A ban on nickel imports to the EU would have disastrous consequences, says a Finnish minister

A ban on imports of Russian nickel and fertilizers would hit Western countries hard, as they depend on Russian raw materials.

On March 21, Finnish public broadcaster Yle reported on the ownership structures of Russian mining and metals group Nornickel and the huge profits of Nurminen Logistics, which handles nickel rail transportation.

The Russian nickel powder is transported to Nornickel’s plant in the Finnish town of Harjavalta for processing, while the copper powder extracted from it is exported back to Russia for further processing.

Yle asked the Finnish minister responsible for the government’s minerals policy and sanctions about the reasons for continuing the trade.

Finnish Economy Minister Ville Rydman, who is responsible for mineral policy, justified the nickel trade on the grounds that Finland and other Western countries depend on the nickel plant.

“A good sanction is one that hits the target of the sanction more than the person imposing it. It is for this reason that the import ban is not in place. Finland and Europe will be much more affected than Russia. An import ban at this time would have disastrous consequences for Western countries,” Rydman commented to Yle in Parliament.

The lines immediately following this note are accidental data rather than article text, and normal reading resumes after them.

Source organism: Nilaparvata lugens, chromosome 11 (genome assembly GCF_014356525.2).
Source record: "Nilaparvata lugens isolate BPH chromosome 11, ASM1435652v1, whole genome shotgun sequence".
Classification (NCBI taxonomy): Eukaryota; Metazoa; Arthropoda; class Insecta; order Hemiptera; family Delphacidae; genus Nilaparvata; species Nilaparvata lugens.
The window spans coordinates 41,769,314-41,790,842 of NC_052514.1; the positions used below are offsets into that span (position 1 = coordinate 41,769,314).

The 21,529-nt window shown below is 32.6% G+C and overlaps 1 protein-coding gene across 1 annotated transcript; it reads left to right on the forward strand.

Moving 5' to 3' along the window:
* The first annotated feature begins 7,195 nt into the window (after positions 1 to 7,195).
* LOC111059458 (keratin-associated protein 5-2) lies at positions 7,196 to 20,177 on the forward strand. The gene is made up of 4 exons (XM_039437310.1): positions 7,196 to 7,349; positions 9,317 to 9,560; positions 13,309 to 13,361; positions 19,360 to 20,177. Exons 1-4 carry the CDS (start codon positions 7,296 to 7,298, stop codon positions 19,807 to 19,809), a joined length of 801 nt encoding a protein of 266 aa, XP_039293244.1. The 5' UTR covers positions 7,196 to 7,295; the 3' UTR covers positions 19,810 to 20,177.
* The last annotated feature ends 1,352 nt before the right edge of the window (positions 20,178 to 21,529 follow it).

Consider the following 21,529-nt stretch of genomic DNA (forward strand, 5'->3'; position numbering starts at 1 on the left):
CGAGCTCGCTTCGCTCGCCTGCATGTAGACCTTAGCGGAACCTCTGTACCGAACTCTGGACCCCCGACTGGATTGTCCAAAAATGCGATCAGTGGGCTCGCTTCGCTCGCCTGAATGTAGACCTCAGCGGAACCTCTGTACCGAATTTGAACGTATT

The company’s nickel and fertilizer imports are not subject to EU or US sanctions.

According to the Minister of Economic Affairs, Nornickel Harjavalta is the largest nickel refining plant in the EU, and it produces a significant part of the nickel needed by the European steel and battery industry. The company’s exports are worth around one billion euros per year, and the factory’s production is mostly exported, including to the United States.

“A ban on the import of fertilizers would not only harm us, but also the entire world’s food supply,” Rydman argues.

Rydman admits that the West’s dependence on Russian nickel and fertilizers is problematic. He says that substitutes are being sought all the time, but these are such big issues that the process is not quick.

“There is no sense in showing Russia that we do not approve of what they are doing, and we would be showing it by shooting ourselves in the foot,” he added.

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